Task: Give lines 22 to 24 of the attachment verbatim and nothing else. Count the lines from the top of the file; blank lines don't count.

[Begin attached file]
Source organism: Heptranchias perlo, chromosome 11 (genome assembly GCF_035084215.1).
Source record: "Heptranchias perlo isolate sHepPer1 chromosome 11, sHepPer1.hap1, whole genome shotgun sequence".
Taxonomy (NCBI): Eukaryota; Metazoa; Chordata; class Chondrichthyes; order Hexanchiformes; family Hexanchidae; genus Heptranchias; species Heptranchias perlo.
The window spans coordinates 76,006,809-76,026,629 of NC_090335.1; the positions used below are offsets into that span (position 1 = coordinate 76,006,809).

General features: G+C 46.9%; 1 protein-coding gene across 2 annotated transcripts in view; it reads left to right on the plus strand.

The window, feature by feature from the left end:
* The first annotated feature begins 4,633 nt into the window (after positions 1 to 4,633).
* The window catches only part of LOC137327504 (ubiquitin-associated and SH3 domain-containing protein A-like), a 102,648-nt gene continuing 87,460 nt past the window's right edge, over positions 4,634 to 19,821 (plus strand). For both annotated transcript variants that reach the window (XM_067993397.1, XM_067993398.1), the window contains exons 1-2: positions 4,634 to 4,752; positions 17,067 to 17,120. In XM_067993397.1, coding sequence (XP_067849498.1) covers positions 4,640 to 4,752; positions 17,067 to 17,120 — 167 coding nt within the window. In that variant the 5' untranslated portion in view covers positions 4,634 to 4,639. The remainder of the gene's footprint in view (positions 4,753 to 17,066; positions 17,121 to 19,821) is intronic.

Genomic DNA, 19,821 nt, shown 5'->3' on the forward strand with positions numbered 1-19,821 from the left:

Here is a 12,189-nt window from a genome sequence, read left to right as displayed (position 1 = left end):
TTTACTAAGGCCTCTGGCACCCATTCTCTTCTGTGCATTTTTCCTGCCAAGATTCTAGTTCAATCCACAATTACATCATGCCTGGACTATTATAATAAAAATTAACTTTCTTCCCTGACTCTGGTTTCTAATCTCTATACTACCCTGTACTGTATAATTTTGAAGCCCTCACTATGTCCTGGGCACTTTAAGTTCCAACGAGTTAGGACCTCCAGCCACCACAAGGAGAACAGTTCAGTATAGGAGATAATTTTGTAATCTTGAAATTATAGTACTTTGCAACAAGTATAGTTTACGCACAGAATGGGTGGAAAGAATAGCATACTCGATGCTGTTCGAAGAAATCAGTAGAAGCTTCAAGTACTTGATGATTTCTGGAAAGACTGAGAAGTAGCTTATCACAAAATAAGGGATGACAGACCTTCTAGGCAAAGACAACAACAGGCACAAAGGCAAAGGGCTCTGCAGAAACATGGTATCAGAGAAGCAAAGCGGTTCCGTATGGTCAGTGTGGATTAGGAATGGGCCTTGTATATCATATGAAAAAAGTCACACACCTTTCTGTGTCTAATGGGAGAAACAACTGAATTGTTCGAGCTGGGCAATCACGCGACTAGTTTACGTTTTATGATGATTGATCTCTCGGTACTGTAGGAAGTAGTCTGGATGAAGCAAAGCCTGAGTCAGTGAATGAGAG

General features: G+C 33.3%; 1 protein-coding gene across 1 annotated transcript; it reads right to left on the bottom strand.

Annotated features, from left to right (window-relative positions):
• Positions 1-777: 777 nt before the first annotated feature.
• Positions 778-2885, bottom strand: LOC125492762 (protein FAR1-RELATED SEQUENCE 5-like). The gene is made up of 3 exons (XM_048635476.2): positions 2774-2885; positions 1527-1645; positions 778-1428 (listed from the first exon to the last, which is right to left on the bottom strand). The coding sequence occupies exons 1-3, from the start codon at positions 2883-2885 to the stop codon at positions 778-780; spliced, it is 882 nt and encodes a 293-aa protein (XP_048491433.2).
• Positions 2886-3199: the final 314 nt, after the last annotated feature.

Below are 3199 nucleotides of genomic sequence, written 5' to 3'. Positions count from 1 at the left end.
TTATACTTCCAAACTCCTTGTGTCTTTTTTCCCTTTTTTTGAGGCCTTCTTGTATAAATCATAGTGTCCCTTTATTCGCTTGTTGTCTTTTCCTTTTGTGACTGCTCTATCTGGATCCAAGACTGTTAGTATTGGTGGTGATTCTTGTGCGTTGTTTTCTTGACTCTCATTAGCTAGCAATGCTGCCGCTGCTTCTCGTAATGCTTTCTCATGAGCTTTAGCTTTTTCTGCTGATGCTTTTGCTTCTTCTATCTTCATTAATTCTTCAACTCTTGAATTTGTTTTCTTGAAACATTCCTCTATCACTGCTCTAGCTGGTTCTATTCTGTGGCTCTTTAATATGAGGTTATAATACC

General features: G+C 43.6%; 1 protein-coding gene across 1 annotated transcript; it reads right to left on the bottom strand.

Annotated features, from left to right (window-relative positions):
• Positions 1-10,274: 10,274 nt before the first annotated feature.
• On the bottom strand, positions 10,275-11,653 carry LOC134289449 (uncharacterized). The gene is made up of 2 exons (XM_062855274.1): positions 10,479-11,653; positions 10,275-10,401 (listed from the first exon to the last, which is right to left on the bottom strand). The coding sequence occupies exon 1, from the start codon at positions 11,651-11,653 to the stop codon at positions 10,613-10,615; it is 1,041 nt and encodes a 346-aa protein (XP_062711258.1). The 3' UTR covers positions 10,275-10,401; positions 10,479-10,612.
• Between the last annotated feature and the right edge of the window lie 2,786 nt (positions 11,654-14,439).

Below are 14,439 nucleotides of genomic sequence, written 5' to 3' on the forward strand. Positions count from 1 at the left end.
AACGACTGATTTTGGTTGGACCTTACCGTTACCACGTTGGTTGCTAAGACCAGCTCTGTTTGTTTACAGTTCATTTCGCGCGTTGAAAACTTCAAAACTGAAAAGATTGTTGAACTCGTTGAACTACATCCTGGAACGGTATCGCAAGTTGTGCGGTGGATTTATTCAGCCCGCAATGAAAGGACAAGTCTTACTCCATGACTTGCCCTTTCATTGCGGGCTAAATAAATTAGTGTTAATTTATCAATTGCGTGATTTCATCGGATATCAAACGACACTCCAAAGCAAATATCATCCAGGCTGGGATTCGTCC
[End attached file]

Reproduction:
• On the bottom strand, positions 10,275-11,653 carry LOC134289449 (uncharacterized). The gene is made up of 2 exons (XM_062855274.1): positions 10,479-11,653; positions 10,275-10,401 (listed from the first exon to the last, which is right to left on the bottom strand). The coding sequence occupies exon 1, from the start codon at positions 11,651-11,653 to the stop codon at positions 10,613-10,615; it is 1,041 nt and encodes a 346-aa protein (XP_062711258.1). The 3' UTR covers positions 10,275-10,401; positions 10,479-10,612.
• Between the last annotated feature and the right edge of the window lie 2,786 nt (positions 11,654-14,439).

Below are 14,439 nucleotides of genomic sequence, written 5' to 3' on the forward strand. Positions count from 1 at the left end.